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Construction - the Gravel Road

earth, crown, surface, tile, water, roads and center

CONSTRUCTION - THE GRAVEL ROAD The subgrade for a gravel road should be prepared in sub stantially the same manner as an earth road (see Art. 1, Chapter III). Indeed a first-class earth road is the best foundation for a gravel road.


In no case should the drainage be neglected —neither the side ditches nor the underdrainage. With the hard, impervious surface of a gravel road, the water reaching the side ditches is greater than with an earth surface; and therefore the side ditches should be larger for gravel and broken-stone roads than for earth one A gravel road upon an undrained soil entails a needless expense for maintenance, and is never so good as if the road-bed had been thoroughly anderclrained. Not infrequently a thin coating of gravel has been thrown upon an undrained foundation, only to sink out of sight in a year or two, and the attempt to secure a gravel road has been abandoned. In such cases a comparatively small expense for underdrainage would have resulted in a fair road instead of a failure. The total amount of good road-building ma terial in the world is small in comparison with the possible future demand, and therefore it is a public misfortune to have any of it wasted in bungling attempts at road building. One purpose of the gravel is to give a more or less rigid layer which will distribute the concentrated pressure of the wheels over a sufficiently large area of the earth foundation to enable it to support the load with out indentation. The thickness of gravel required to support the load depends upon the degree of the drainage, since the more water in the earth the less load it can support. Underdrainage costs nothing for maintenance, and decreases the amount of gravel re quired, and also the cost of maintaining the surface.

The tile should be placed under the side ditches—as de scribed for earth roads (§ 109). Some writers recommend that a tile be laid under the middle of the gravel or broken stone, with the earth sloping both ways to the tile. There are several objec tions to this construction: (1) sloping the earth is not of much advantage, and (2) it needlessly increases the depth of the gravel or broken stone; and (3) if the road is otherwise well made, the surface should be practically impervious to water. See § 109.

Some writers advocate a tile each side of the graveled portion, with short lines of tile running each way from the center of the roadway obliquely to the side tile, these "miter drains" to be placed 15 feet apart in wet places. Clearly this construction is based upon a misapprehension of the source of the water reaching a drain tile. The water that enters a tile comes from below and not directly down from above. It is abundantly proven that in an earth road needing underdrainage, little or no water penetrates the surface; and with good gravel or broken stone roads there will be still less. Therefore " miter underdrains " below the graveled portion of the roadway are absolutely worthless, and tiles at the edges of the hardened way are no better than tiles under the side ditches.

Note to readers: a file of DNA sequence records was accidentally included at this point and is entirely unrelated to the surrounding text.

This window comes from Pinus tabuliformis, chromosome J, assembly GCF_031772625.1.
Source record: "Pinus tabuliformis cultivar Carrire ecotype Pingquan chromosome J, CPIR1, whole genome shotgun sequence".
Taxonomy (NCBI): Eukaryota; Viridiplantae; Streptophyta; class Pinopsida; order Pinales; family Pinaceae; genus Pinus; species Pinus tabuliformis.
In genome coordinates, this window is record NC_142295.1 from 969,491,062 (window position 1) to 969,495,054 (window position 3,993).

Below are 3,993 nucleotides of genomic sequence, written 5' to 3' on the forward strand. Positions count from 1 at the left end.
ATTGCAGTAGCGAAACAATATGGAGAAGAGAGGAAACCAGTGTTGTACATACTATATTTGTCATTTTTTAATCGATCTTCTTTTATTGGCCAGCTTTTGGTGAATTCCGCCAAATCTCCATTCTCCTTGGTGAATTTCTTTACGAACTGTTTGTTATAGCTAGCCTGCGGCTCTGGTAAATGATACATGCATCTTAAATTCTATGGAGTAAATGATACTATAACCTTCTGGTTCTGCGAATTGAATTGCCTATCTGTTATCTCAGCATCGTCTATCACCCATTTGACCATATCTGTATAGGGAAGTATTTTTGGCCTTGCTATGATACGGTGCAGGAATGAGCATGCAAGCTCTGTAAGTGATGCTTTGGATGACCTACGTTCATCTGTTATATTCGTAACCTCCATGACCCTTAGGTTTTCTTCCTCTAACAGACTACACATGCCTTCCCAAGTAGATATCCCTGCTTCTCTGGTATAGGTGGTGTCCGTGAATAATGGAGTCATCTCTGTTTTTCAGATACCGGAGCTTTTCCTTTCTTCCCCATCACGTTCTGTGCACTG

Crown. The same general principles concerning the crown apply in gravel roads as in earth roads—see § 115-16. The slope of the gravel surface from the center to the side should be at least one quarter of an inch per foot, and it should not be more than three quarters of an inch per foot. The first is about right for park drives, which have light traffic and are well cared for; if the drive is narrow, the crown may be a little greater than this; but if it is broad, the crown should be less, to prevent the surface from being gullied out near the gutters by the water running from the center to the sides. The maximum crown, as above, would be about right for a country gravel road with heavy traffic, or for a street. If the gravel contains an excess of clay, the crown should be greater than the above maximum, as the surface will be liable to rut up.

Frequently gravel roads have an excessive crown, which forces traffic to use a narrow strip in the center—see § 114. This results from the fact that the gravel is placed thicker at the center than at the edges, upon an earth road which already has some crown; and thus the surface of the gravel is given a greater crown than the original earth road, while a gravel road should have a less crown than an earth one.

For a discussion of the mathematical form of the transverse profile, see § :309-12.